I am fascinated by the concept of immortality in fiction. The idea of a man who can not die, who lives for ages and ages and is, by all human reason, unstoppable, relentless, familiar with many cultures and many great minds and has, by some mysterious power, outlived them all.
Duncan MacLeod, Casca, Ahauseurus or The Wandering Jew, Vandal Savage, and others -they are our attempt to explore what living forever would be like. But in these cases, it is a singular advantage they and they alone possess. They watch all the people they know and love die as age catches up with them.
Have you ever heard the saying "Death is part of life?"
It is not.
Oh, I know the wisdom they are espousing - in this world, you have to accept that what you love will die and go away - and it can even nourish the next life to come.
Sure. Got it. Thanks for the info. But strictly speaking, death is NOT 'part of' life - it is the ENDING of a life. Of a good life or a bad life, it matters not - it is the end. So it is not 'part of' being alive - as a NECESSARY element - it is the cessation of an organism. If it weren't there, I think we would be glad it were gone indeed.
Unless it ALSO meant suffering would never end. OK, I can see that. Who want's to be an immortal crawling on the ground his body wracked with cancer for eternity? Not me! Disfigured, disgustingly diseased and damaged, but unable to die? No. Too awful to think about.
But all of these concepts are wonderfully and horrifyingly played out in an old made-for-TV movie entitled Frankenstein: The True Story. A movie I saw re-played in 1976 or so, but stuck with me for over 30 years - I got to watch the entire 3-hour film on DVD last night. While it is actually a re-imagining of Mary Shelley's masterpiece, it does a great job of bridging several Frankenstein movies into a cohesive story that is a bit richer IMHO that Shelley's original work.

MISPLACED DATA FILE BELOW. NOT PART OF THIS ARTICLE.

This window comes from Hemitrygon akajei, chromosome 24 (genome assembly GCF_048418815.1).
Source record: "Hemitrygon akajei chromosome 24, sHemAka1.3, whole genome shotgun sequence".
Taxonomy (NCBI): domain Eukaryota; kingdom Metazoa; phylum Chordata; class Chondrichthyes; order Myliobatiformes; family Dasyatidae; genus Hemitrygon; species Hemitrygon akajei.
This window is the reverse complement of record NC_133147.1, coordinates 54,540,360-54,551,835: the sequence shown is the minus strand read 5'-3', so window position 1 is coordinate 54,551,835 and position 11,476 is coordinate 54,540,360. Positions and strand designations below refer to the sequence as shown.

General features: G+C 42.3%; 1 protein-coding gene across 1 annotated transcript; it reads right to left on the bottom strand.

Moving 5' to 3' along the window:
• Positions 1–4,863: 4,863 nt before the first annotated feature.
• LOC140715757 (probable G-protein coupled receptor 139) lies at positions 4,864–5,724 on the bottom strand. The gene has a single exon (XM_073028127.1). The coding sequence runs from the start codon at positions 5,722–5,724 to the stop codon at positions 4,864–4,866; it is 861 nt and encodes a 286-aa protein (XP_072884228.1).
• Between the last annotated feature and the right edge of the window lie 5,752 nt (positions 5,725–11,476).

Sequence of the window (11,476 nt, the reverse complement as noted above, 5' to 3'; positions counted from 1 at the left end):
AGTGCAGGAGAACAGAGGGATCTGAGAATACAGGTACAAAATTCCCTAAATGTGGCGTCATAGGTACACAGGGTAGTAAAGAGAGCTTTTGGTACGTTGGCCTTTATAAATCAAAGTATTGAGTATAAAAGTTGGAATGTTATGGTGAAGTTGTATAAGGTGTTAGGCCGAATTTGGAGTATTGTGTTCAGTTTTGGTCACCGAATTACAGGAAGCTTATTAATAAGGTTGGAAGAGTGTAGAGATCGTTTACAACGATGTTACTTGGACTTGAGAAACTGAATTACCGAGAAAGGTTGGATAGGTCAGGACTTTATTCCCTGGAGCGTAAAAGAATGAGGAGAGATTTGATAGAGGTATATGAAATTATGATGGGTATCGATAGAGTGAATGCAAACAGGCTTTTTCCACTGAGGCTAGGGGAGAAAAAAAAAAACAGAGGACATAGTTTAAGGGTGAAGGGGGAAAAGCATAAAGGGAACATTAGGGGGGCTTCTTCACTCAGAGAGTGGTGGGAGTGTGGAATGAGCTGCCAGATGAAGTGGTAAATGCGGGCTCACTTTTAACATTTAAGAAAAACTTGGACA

I thought the acting was superb - especially Michael Sarrazin as 'The Creature' - I truly felt the child-like pathos of the monster and could actually 'hear' the different personalities embedded in him [I missed this as a child], saw the anger and blasphemy that brought Dr. Frankenstein and his bride to their doom - IMHO, its a damn fine cautionary tale, well-played and inescapably tragic.
Does anyone know how Mary Wollstonecraft Shelley, a 19 year old girl, came up with such a fantastic horrifying tale that outlasted her literary betters in print for so many years? I'm going to go out on a limb, here.
She knew her Bible and the God revealed there, like so many of her age. She had read the account of Adam and Eve and knew that if any man dared to replace God, only evil and death would come of it. I'm NOT saying she was a devout believer, but those who know the origin of evil know that God gave us humans a death sentence as a form of severe mercy to SAVE us. Just imagine if Hitler were immortal, or Stalin, or Jim Jones, or... well, you get the idea.
You see, God made everything Good - and it was GOOD. The Tree we were not supposed to eat of was the Tree of Knowledge of Good AND EVIL.
We got what we wanted. We got the "AND EVIL" part - and shame followed immediately. It has been passed down from generation to generation since. The First Adam failed. So the Last Adam came to bring us back.
Thus Christ was sent to save us - from our sins, from our own willful decisions, from our own greed, pettiness and spite, and yes, from death - but I am afraid what we want is not repentance and a resurrection but more time to HERE to do what WE want.
We want to live forever - without God's approval. We are already working on it in several life-extension programs.
And I think, if we are not careful, Frankenstein WILL become a TRUE STORY.
Because, this morning, I read Revelations 13 about the Beast who was wounded yet lived, and guys, I think that the Anti-Christ will be an unkillable man.
An immortal, if you wish. With the power to emulate life.
And if that is true, we would love him - and be damned by doing so.
[more next post]